Memory Alpha states that the events of that episode takes place in 2371, so if Tom Paris is the same age as McNeill, he would've been 9 in 2350.

Now, Memory Alpha states Wesley Crusher was born in 2348. It's unreferenced, but it's a good enough guess and likely comes from someone mentioning his age somewhere in the series, so I'd trust it.

Since Paris mentions having the cold after Wesley's birth year, it's hard to say when exactly it could've been eradicated. If there aren't any continuity errors, I'd wager it happened sometime between 2351 and 2353, which is when Wesley was 5 and likely would've already started to learn about the world in a substantial fashion from his mother.

But, on the other hand, it's likely there are continuity errors, and the writers didn't really expect to put too fine a point on it other than to trot it out any time they wanted to demonstrate how "advanced" Starfleet medical science was.

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    I'm guessing Wesley's birth year was inferred from his father dying when he was 5 years old – Izkata Jul 20 '12 at 12:26
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    Great research. – Plutor Jul 20 '12 at 12:50

Most disease had been eliminated by the 2300s. However, like @MarkTrapp notes, some characters mention having had a cold in the early/mid 2300s.

One of the reasons the common cold is so difficult to find a cure for is that it's actually a grouping of over 200 different viruses (and probably even more forms mutated into existence by the time Star Trek takes place). The apparent discrepancy between the years could be explained away if most of those had been cured, but not all of them.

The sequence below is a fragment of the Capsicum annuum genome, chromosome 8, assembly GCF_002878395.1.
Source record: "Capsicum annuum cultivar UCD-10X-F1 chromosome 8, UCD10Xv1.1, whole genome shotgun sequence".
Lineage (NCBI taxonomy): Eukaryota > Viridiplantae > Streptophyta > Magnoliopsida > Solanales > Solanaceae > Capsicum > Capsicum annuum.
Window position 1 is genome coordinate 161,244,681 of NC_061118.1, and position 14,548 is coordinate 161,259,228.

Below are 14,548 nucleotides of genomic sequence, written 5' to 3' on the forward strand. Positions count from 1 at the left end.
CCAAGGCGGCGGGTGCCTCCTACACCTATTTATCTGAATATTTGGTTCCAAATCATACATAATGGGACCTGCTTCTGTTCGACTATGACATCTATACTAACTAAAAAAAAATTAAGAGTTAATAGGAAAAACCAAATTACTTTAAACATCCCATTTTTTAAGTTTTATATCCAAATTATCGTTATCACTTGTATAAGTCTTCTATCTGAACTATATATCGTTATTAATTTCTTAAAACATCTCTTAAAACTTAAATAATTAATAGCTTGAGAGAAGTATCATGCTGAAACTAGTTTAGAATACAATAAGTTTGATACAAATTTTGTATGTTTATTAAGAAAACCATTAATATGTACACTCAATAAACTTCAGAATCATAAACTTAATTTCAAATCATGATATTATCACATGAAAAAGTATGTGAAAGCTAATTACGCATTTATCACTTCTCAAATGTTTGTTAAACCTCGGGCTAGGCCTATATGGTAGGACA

The common cold could then be said to be cured by the layman, since contracting it is something that would happen so rarely, even though cases of it would still pop up.

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I actually believe they didn't eradicate the common cold (at least not the way things like black death almost disappeared). It just became more and more unlikely to suffer it (especially while being in space).

First of all you need the viruses in the air: More than one episode noted that there are air/bio filters aboard starships and space stations as well as built into transporters. As such this would make it a lot harder for someone with the illness to enter the starship/environment. Even if someone did (e.g. travelling in a tiny can of shuttle as McCoy preferred), it's still not that likely to easily spread amongst the crew. Also it's very likely to consider there'd be more effective ways to cure this, so it would be unlikely someone would be sick for an extended period of time (just being beamed for a short moment should actually be enough for the filters to kick in).

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  • Actually the black death is a pretty good comparison. People do still occasionally get the bubonic plague, it just isn't very common, and it isn't very dangerous as long as you get to a doctor and get treated. It isn't "cured" so much as it is just such a non-issue that it seems like an old-timey disease to us now. – Kevin Wells Oct 13 '16 at 17:06